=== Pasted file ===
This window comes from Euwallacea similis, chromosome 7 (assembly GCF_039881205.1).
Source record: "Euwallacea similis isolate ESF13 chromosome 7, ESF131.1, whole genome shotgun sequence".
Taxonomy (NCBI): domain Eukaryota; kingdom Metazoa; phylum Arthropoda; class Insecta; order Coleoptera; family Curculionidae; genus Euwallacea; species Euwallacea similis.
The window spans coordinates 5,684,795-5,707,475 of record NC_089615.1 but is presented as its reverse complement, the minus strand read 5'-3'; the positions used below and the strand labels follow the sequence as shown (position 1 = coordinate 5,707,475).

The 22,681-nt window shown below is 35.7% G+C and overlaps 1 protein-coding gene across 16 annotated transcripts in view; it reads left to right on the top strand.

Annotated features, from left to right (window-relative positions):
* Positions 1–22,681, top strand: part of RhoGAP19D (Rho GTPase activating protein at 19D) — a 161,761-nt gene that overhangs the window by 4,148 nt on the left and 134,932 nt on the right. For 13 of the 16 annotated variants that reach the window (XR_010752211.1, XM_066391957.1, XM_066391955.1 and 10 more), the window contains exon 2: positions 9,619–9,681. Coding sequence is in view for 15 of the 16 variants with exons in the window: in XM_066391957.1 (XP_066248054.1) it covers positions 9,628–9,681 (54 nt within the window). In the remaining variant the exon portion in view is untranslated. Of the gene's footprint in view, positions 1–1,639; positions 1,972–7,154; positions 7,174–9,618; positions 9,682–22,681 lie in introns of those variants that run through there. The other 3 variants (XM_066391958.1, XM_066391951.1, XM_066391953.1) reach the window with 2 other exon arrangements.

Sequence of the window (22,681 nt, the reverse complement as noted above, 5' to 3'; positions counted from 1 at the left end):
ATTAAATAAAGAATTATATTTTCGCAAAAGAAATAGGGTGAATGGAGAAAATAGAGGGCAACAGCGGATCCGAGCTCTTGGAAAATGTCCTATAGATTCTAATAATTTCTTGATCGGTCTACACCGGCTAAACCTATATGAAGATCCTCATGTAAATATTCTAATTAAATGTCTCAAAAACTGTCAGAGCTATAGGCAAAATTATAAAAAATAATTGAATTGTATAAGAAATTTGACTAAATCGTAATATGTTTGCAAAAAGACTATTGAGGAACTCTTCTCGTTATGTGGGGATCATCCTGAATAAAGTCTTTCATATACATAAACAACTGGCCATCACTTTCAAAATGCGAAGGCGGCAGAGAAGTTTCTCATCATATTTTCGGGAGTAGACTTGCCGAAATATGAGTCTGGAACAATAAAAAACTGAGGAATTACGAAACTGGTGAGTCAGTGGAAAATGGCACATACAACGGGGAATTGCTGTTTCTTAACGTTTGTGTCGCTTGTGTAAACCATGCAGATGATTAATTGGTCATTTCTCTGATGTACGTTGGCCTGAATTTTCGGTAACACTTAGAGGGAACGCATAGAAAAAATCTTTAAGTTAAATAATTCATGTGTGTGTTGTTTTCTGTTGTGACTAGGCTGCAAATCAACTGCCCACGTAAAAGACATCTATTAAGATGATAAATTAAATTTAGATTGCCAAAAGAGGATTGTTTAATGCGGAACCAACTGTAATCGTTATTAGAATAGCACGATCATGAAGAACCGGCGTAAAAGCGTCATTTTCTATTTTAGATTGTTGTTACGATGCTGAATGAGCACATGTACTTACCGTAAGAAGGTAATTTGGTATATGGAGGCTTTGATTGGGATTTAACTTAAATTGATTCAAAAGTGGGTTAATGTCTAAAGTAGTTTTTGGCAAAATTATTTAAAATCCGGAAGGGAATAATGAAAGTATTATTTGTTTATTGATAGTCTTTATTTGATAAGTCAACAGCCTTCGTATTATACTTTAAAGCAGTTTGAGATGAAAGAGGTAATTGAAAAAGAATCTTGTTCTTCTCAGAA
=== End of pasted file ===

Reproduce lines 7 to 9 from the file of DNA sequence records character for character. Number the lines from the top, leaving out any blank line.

* Positions 1–22,681, top strand: part of RhoGAP19D (Rho GTPase activating protein at 19D) — a 161,761-nt gene that overhangs the window by 4,148 nt on the left and 134,932 nt on the right. For 13 of the 16 annotated variants that reach the window (XR_010752211.1, XM_066391957.1, XM_066391955.1 and 10 more), the window contains exon 2: positions 9,619–9,681. Coding sequence is in view for 15 of the 16 variants with exons in the window: in XM_066391957.1 (XP_066248054.1) it covers positions 9,628–9,681 (54 nt within the window). In the remaining variant the exon portion in view is untranslated. Of the gene's footprint in view, positions 1–1,639; positions 1,972–7,154; positions 7,174–9,618; positions 9,682–22,681 lie in introns of those variants that run through there. The other 3 variants (XM_066391958.1, XM_066391951.1, XM_066391953.1) reach the window with 2 other exon arrangements.

Sequence of the window (22,681 nt, the reverse complement as noted above, 5' to 3'; positions counted from 1 at the left end):
ATTAAATAAAGAATTATATTTTCGCAAAAGAAATAGGGTGAATGGAGAAAATAGAGGGCAACAGCGGATCCGAGCTCTTGGAAAATGTCCTATAGATTCTAATAATTTCTTGATCGGTCTACACCGGCTAAACCTATATGAAGATCCTCATGTAAATATTCTAATTAAATGTCTCAAAAACTGTCAGAGCTATAGGCAAAATTATAAAAAATAATTGAATTGTATAAGAAATTTGACTAAATCGTAATATGTTTGCAAAAAGACTATTGAGGAACTCTTCTCGTTATGTGGGGATCATCCTGAATAAAGTCTTTCATATACATAAACAACTGGCCATCACTTTCAAAATGCGAAGGCGGCAGAGAAGTTTCTCATCATATTTTCGGGAGTAGACTTGCCGAAATATGAGTCTGGAACAATAAAAAACTGAGGAATTACGAAACTGGTGAGTCAGTGGAAAATGGCACATACAACGGGGAATTGCTGTTTCTTAACGTTTGTGTCGCTTGTGTAAACCATGCAGATGATTAATTGGTCATTTCTCTGATGTACGTTGGCCTGAATTTTCGGTAACACTTAGAGGGAACGCATAGAAAAAATCTTTAAGTTAAATAATTCATGTGTGTGTTGTTTTCTGTTGTGACTAGGCTGCAAATCAACTGCCCACGTAAAAGACATCTATTAAGATGATAAATTAAATTTAGATTGCCAAAAGAGGATTGTTTAATGCGGAACCAACTGTAATCGTTATTAGAATAGCACGATCATGAAGAACCGGCGTAAAAGCGTCATTTTCTATTTTAGATTGTTGTTACGATGCTGAATGAGCACATGTACTTACCGTAAGAAGGTAATTTGGTATATGGAGGCTTTGATTGGGATTTAACTTAAATTGATTCAAAAGTGGGTTAATGTCTAAAGTAGTTTTTGGCAAAATTATTTAAAATCCGGAAGGGAATAATGAAAGTATTATTTGTTTATTGATAGTCTTTATTTGATAAGTCAACAGCCTTCGTATTATACTTTAAAGCAGTTTGAGATGAAAGAGGTAATTGAAAAAGAATCTTGTTCTTCTCAGAA